Catholic gender stereotypes rooted in the ancient world?

Image via Wikipedia
Image via Wikipedia

Please don’t get me wrong. I consider myself a Catholic but, at the same time, cannot switch off my critical faculties just because I converted to that faith from a rather limp Anglican practice (limp because I rarely went to Church as a kid and young adult, except for the obligatory weddings and funerals).

I love the Catholic Eucharist and really don’t know if I could survive without its reliably uplifting love. For me the Eucharist literally is bread from heaven. I feel it and live it, and no atheist, materialist or neuroscientist will ever convince me that this experience is qualitatively the same as, say, a beautiful sunset, a Mozart sonata, or falling in love with another person. That’s just dead wrong.

However, some of the cultural and questionable aspects of the Catholic scene didn’t suddenly disappear the moment I was confirmed. It’s almost like I have to shut down my mind whenever I hear something that rings false or hypocritical during the Mass, all the while feeling the tremendous presence and power of the Holy Spirit.

It’s a slightly strange situation. But when was life ever simple or straightforward?

With this preamble complete, I’d like to ask. If women are especially “religiously receptive,” as we see below, why can’t they be ordained as priests?

Image via Tumblr click for larger size
Image via Tumblr – click for large size

I know the standard Catholic answers. Or most of them. The reasoning I’ve heard seems weak—both logically and ethically.

So what do you think? Will Catholicism ever get past its ancient male chauvinism and reach out to one half of the human population in a fair, sensible way?

My guess is it will take at least a hundred years. Maybe more. Right now there is a known shortage of priests. And it seems the Church is mining the so-called “underdeveloped” countries for potential priests because so few in the so-called “developed” world are willing to commit. This global search is a good thing because it makes the Church more international here at home.

But still, the priest situation remains all male. And I find it a bit unsettling that not a few Catholic women and men identify with prefabricated gender stereotypes that the Church continues to legitimize and reproduce.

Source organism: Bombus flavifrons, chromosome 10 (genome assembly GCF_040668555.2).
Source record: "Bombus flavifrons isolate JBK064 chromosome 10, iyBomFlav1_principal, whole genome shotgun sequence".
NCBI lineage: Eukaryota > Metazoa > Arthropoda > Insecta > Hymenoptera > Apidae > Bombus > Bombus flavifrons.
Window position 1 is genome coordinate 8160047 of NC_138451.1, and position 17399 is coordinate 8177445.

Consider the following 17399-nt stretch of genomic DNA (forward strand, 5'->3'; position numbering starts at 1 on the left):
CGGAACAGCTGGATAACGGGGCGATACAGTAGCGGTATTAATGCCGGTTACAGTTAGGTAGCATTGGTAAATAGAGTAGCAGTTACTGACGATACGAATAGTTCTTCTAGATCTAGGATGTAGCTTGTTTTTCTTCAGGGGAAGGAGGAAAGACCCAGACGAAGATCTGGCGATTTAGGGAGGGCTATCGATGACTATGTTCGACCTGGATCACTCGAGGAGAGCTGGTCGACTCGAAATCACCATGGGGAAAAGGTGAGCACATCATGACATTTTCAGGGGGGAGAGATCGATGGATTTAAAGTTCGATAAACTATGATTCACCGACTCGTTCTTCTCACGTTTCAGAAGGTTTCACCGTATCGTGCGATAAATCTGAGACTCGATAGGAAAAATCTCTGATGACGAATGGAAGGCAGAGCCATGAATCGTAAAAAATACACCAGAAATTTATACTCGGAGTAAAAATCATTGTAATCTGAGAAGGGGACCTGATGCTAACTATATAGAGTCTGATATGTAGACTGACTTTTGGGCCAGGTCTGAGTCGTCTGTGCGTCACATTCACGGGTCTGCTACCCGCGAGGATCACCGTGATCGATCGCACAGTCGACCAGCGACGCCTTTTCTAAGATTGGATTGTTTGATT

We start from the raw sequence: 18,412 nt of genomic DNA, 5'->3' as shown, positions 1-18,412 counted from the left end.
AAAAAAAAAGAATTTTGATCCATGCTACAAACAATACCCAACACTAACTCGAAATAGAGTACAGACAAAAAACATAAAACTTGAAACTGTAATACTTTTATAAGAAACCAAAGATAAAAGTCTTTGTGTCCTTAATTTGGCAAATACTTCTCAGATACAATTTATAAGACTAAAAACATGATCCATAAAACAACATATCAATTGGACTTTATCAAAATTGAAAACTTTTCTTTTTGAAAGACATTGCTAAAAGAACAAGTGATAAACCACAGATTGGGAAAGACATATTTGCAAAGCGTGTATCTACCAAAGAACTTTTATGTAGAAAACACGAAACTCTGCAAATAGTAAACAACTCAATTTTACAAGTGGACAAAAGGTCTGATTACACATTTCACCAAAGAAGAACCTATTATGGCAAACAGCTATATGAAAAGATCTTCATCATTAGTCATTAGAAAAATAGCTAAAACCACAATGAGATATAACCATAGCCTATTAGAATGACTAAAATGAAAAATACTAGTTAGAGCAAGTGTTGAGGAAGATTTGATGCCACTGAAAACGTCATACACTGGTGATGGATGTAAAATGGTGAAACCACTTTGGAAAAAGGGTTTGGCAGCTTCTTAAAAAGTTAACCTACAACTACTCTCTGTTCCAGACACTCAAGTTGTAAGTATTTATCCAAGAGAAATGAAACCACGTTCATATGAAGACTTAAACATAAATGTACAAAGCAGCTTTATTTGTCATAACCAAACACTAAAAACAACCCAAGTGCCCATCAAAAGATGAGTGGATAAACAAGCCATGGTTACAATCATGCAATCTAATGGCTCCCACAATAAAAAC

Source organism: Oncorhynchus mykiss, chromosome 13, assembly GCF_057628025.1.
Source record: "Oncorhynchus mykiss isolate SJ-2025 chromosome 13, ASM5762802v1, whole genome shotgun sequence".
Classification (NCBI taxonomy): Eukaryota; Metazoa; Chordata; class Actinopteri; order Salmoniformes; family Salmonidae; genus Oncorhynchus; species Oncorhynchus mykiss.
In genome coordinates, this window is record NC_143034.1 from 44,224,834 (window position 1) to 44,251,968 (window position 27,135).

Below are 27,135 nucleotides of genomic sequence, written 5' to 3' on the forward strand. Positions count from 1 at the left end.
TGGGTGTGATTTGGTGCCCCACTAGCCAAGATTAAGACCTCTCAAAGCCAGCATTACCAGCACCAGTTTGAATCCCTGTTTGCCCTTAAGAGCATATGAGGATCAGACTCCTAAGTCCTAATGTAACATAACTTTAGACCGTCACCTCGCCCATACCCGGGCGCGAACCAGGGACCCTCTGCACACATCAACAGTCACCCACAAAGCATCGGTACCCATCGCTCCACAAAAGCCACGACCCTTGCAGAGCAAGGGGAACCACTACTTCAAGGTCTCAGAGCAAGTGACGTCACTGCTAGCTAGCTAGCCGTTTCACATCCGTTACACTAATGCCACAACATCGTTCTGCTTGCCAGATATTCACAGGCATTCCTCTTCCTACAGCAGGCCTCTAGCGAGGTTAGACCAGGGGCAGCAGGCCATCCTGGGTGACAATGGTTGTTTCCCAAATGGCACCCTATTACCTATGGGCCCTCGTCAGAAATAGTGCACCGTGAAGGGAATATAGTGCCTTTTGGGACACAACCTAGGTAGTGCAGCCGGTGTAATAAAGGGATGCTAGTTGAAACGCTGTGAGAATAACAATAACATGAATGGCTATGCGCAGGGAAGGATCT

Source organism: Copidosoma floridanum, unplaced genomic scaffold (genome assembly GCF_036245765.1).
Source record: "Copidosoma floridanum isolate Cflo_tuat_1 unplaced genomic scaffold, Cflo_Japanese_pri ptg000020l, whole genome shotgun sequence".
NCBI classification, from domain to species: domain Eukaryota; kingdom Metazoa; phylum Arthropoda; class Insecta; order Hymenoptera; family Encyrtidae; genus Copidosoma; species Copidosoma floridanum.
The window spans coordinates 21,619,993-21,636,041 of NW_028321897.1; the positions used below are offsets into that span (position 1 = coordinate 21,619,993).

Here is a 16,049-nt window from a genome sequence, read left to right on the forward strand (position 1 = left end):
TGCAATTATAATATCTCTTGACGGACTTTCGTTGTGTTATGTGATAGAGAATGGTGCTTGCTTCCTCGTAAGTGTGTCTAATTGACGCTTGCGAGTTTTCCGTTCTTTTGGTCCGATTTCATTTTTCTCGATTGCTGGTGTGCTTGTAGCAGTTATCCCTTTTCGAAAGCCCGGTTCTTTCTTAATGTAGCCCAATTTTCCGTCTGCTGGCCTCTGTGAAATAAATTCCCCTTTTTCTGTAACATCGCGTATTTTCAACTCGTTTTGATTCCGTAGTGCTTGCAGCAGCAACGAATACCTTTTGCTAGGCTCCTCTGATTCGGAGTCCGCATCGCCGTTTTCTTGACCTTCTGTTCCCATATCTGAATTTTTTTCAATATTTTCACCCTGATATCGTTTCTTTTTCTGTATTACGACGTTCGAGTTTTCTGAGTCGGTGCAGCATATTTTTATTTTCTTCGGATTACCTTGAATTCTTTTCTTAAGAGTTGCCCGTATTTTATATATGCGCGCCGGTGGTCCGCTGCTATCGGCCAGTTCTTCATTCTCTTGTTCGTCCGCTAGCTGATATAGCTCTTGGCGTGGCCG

Source for quote appearing in this article: Printed flyer distributed in Catholic parishes by



  1. I loved your description of the Eucharist! As Catholics, we are so blessed to have such an intimate connection to Christ, and it is one that often falls underappreciated (I’m certainly guilty of this at least).

    As a woman, I disagree that the Catholic Church holds chauvinistic ideals. I believe that the Church upholds the dignity of the human person (regardless of biological sex) much better than society does, but especially in regards to women.

    I think understanding gender roles is a tough topic to grapple with, and I won’t waste your time bringing up arguments you’ve already heard.

    However, I think something worth considering is if the Church is right about something as radical as the Eucharist, what else might they be correct on?

    I wouldn’t ignore those questions that crop up if something seems hypocritical or off. We have to acknowledge that the people who practice Catholicism or imperfect, birthstone doesn’t negate the validity of the Church as a whole. Additionally, sometimes, seeking answers to our questions and uncertainties can actually​ bring spiritual growth. The Catholic Church encourages us to ask these questions and seek answers.

    Thank you for sharing this interesting and honest post!

    Liked by 1 person

    • Thanks for taking the time to reply! I really appreciate it. Looking at your gravatar makes me feel a bit like a crusty ol’ critic with nothing better to do than carp away at things that bug him. But for me it’s not quite that simple. And I have to be true to my perceptions and reflections, always open to being corrected and humbled.

      So until the Lord reveals to me otherwise – directly or through others – I’ll probably see the RCC as wonderful, powerful, but also as something progressing through historical moments. That means, again for me, that what we see and hear today is not necessarily the complete fulfillment.

      Just look at the past, and some of the bad stuff that went on. The Church has done away with a lot of it. Indulgences, inquisitions, for instance. I think it still needs more honest reflection and action to become even better.

      So although I may seem like an old crank, my intentions are good… Some who don’t fit into the current teachings may feel marginalized. And that’s not very pleasant.

      It would be interesting to do a stat. survey to find out how many women vs. men volunteers do the housework and food prep for priests! 🙂


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